THE owner of a collapsed local children's clothing business today apologised to customers left out of pocket by its sudden closure - but slammed people who threatened his family online.

Alan Burns, who helped his wife Cheryl set up Chateaux De Chez in Greenock, says the pair are distraught after liquidators were called in and they were told to shut the doors at the Cathcart Street premises.

The closure sparked anger as it left numerous customers unable to access hundreds of pounds of store credit which they had accumulated at the shop, which had traded for seven years until running into financial trouble recently.

Mr Burns told the Tele that while he understood the frustrations felt by customers, abuse directed towards his family online had been a step too far and had left his family fearing for their safety.

He says disgruntled locals posted his home address online and told how at least one person called for those out of pocket to 'kick his door down'.

The father-of-three has also hit out at allegations that he and his wife had 'walked away' with customers' cash.

Mr Burns said: "We've lost everything, this was my wife's dream.

"We wanted to pass this business onto our kids, it wasn't a seven year scam.

"We're absolutely devastated, our whole life was around our customers from start to finish.

"We offered the store credit as a way for people to shop with us and it's awful that this is the way it's unfolded.

"It's not physical money that's sitting anywhere, now that the business has been liquidated we don't have control over those finances.

"It's not our decision to withhold the money, if we could have given it back we would have done it.

"All we've ever done is the best that we could for the customers, we've been a victim of circumstance.

"From a Chateaux De Chez point of view we apologise, we're not hiding from people.

"We're in a position where we can't give them their money back, they might not accept that apology but the liquidators have told us to close.

"I understand that anger and that it might linger, but to post my young family's personal information is beyond acceptable.

"It makes it personal and to be honest it leaves us fearful of being in our own house."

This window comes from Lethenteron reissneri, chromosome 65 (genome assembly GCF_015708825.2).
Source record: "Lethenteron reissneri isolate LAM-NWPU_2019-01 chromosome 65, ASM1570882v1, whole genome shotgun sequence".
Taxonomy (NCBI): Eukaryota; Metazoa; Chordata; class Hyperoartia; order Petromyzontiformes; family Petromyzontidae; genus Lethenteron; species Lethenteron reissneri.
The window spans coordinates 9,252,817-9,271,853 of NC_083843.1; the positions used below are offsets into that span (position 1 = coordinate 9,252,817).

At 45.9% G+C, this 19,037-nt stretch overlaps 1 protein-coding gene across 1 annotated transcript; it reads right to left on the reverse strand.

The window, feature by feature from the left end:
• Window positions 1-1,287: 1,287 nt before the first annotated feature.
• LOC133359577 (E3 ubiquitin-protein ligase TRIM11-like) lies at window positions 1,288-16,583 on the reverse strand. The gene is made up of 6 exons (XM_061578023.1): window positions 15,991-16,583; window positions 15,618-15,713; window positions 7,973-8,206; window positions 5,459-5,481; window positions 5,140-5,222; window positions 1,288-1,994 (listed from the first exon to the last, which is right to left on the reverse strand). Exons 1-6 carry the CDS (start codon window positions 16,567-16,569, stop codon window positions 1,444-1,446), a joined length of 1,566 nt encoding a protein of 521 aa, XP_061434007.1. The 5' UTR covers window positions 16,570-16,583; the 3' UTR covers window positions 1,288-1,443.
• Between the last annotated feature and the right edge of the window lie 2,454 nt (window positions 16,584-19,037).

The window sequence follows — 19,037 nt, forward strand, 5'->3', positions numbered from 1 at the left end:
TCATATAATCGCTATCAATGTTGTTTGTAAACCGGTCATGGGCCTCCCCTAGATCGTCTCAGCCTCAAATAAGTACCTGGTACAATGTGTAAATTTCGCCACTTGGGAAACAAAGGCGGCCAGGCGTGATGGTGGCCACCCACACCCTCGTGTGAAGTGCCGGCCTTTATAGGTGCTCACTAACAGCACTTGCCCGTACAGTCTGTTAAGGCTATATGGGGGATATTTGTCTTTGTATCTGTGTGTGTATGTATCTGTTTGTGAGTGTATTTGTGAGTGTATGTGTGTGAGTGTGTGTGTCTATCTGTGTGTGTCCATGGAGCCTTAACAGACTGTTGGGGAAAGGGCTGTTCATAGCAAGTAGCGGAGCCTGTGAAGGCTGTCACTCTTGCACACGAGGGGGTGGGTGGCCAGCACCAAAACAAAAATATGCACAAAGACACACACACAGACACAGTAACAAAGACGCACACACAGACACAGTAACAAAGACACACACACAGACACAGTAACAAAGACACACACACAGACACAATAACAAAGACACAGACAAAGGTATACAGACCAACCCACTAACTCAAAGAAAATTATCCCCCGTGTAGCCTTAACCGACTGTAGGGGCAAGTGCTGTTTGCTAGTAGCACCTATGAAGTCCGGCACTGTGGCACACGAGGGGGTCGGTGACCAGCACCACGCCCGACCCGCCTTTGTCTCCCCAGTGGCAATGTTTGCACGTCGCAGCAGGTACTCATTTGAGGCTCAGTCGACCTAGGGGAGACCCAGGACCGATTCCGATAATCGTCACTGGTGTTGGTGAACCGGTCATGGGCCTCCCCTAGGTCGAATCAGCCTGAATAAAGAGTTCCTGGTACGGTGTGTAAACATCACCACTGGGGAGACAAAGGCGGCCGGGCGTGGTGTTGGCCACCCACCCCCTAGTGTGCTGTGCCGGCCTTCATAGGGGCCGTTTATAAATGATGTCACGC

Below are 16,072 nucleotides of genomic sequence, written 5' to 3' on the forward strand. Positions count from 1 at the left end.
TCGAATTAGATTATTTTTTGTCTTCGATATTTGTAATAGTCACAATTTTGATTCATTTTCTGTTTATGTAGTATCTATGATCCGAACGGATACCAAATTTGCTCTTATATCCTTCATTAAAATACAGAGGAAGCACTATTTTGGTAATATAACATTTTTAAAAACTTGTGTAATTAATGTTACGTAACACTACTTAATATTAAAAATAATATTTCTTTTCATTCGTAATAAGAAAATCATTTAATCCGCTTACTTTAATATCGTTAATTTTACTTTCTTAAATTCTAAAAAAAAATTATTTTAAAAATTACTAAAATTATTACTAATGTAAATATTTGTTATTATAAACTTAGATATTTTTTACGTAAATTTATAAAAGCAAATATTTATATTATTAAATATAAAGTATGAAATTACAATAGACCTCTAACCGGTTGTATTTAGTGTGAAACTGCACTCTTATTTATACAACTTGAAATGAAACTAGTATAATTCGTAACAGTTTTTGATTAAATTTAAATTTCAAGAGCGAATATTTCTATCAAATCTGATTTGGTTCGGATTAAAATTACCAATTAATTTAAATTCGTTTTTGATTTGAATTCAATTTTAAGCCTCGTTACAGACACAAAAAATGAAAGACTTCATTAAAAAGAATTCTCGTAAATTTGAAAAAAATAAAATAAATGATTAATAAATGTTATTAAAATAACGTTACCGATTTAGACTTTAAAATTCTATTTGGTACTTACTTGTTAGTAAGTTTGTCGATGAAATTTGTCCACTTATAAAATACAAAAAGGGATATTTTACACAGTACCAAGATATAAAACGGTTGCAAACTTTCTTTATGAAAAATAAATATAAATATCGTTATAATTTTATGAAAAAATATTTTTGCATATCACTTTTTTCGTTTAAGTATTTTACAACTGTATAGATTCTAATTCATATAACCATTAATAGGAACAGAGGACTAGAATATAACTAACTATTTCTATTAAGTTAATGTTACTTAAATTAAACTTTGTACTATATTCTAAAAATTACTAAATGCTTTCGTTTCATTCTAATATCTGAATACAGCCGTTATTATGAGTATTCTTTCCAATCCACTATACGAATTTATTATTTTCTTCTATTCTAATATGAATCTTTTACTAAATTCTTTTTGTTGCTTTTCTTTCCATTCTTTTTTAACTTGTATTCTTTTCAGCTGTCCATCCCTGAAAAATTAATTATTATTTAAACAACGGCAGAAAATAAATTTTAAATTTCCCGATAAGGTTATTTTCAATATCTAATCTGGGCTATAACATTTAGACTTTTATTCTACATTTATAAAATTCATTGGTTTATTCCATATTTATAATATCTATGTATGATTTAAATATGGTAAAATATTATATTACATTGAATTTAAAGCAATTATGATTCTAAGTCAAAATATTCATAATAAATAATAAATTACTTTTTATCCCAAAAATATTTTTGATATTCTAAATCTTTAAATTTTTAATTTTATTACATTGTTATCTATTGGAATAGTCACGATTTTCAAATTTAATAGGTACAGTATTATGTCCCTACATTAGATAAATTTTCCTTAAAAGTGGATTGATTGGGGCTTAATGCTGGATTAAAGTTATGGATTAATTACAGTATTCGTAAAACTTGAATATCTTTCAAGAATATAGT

Mr Burns said the shop's fortunes had gone downhill rapidly since March.

After recording their best ever January and February, the 39-year-old says sales all but dried up as the impact of the cost of living crisis set in.

Despite their efforts to keep the business afloat, the couple were told by liquidators last Tuesday night that they would have to clear the premises and make their staff redundant.

Mr Burns told the Tele that his family had 'lost it all' in just two days.

He added: "We did our best to keep things going but the liquidators came in and told us the business was insolvent and we had to close.

"I had to tell my 63-year-old mother she didn't have a job, she's worked with us for seven years, it was just unfathomable.

"Our other staff are all like family too, having to tell them was horrendous.

"There have been stories online that we've left to go to Spain or that we've made off with everyone's money.

"We aren't hiding from this, we didn't post about it on social media when it happened because we were devastated and we needed time to process it all.

"But I have to respond when people start posting the address of my family on Facebook and saying they're coming to kick down our door.

"We haven't taken money or walked away with anything.

"These are vile comments - posting our address, our personal information, threats.

"We know these people are a minority of our customers and we take heart in the messages of support that we've had.

"But comments and threats like the ones I've mentioned need to stop before they affect our lives and our mental health.

"All we did was try to save our family business."